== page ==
The Importance of Ethnographic Film/Video/Multi-media in the Development and Assessement of Anthropological Understanding [provisional title]
Paper short abstract:
This paper presents findings based on practical teaching and examining experiences over the past 27 years, including the website and other results from funded research into the assessment of undergraduate video and multimedia projects, and asks if the time has come to define ethnographic film.
Paper long abstract:
This paper presents findings based on a range of practical experiences over the past 27 years: as a documentary student in film school; as module designer and convenor of an undergraduate visual anthropology; as examiner of Visual Anthropology Masters degrees in two British universities; and as a selector and judge at most of the Royal Anthropological Institute of Great Britain and Northern Ireland's International Ethnographic fim festivals, and as a selector at the Göttingen International Ethnographic Film Festival. Questions that have long been with me are whether we should define ethnographic film, and what the criteria for ethnographic as opposed to documentary and/or art film shoud be. This paper will draw on the website and other the results of funded research into the assessment of undergraduate video and multimedia projects to discuss these issues and to argue for the importance of including narrative video projects for undergraduateassessment as well as the now ubiquitous power-point presentations.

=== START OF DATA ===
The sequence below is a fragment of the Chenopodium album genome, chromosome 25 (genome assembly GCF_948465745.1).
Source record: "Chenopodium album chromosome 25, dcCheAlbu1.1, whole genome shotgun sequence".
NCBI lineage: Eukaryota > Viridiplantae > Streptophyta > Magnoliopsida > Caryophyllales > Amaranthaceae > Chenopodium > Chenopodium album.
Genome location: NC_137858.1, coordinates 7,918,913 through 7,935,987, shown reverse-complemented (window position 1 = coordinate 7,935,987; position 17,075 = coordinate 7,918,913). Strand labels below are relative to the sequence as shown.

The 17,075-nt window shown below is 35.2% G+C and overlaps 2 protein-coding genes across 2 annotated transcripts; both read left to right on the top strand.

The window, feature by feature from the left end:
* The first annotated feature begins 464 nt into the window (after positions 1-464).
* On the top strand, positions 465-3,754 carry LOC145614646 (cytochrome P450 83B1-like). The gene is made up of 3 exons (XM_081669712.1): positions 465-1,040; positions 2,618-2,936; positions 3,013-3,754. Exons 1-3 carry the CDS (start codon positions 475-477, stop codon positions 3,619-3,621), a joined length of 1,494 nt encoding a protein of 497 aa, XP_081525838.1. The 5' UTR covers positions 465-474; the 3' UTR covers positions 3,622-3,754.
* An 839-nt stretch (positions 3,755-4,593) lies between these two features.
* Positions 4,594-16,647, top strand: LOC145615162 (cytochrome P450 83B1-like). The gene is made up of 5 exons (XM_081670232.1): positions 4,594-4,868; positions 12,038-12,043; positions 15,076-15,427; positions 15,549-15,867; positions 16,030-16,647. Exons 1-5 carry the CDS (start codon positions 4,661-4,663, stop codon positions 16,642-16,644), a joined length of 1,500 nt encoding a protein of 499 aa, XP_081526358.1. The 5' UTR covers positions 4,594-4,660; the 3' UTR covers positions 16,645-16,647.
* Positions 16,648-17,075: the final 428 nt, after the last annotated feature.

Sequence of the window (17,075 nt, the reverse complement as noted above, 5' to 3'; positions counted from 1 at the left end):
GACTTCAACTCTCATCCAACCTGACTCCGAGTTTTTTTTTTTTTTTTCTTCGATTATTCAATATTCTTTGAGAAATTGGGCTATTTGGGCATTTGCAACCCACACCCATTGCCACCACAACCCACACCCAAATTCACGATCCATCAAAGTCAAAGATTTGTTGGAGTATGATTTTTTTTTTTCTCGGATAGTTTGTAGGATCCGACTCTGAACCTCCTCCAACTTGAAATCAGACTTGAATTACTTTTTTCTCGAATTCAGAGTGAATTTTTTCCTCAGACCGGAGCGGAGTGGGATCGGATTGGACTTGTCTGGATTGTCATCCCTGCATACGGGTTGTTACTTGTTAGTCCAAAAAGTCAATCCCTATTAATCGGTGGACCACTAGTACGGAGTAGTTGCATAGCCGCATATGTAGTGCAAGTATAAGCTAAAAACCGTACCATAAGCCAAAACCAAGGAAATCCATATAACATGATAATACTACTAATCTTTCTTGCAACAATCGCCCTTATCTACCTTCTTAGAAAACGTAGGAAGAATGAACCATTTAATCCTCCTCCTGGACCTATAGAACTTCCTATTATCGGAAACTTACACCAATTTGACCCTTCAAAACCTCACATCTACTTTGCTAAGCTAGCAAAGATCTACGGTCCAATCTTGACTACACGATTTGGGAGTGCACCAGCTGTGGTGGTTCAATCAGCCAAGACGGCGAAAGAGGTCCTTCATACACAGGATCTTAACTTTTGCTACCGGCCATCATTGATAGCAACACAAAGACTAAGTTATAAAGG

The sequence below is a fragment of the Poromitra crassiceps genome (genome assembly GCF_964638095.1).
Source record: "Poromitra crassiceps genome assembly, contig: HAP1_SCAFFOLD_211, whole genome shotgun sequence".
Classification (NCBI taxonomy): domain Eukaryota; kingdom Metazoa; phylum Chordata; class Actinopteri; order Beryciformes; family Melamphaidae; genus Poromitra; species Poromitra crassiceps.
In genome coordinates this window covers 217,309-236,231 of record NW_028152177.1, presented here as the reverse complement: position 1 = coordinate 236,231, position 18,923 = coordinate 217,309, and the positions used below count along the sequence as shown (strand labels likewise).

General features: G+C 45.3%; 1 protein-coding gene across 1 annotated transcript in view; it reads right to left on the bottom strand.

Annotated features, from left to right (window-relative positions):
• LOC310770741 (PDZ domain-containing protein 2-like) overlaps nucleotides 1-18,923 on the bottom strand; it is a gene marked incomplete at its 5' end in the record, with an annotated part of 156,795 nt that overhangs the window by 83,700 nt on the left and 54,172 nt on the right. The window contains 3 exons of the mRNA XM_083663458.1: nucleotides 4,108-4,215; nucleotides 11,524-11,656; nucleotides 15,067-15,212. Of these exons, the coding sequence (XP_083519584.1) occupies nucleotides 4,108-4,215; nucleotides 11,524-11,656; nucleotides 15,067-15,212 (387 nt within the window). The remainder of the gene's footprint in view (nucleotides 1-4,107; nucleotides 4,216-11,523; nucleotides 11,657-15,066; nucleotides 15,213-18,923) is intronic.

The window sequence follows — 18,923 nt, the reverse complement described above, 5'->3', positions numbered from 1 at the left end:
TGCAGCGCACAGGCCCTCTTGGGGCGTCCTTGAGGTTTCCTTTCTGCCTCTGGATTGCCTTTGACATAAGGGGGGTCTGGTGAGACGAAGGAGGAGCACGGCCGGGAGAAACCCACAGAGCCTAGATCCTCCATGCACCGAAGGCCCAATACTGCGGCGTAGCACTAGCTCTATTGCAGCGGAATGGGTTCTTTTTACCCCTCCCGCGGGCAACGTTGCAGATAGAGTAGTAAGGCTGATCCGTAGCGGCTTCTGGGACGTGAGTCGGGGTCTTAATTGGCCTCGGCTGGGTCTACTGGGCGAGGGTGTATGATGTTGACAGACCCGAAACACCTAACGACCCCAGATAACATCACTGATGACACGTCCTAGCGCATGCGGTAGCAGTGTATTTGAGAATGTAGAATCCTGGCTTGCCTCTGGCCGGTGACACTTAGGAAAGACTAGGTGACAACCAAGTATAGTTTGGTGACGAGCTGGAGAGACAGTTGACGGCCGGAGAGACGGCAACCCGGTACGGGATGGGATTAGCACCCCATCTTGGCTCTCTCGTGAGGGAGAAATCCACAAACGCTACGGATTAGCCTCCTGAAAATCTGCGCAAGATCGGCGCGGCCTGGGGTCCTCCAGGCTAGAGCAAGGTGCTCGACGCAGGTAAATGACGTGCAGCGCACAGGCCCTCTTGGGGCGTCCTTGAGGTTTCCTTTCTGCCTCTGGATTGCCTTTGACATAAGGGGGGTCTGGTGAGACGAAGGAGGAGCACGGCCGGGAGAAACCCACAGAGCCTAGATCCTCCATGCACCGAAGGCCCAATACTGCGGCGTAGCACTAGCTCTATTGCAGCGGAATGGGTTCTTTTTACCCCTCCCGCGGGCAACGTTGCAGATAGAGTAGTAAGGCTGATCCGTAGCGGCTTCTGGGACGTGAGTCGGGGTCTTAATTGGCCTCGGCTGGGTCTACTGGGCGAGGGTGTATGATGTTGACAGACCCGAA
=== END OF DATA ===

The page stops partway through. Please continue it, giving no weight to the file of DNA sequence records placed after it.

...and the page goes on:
Establishing academic standards of evaluation for non-literary forms of representation in anthropology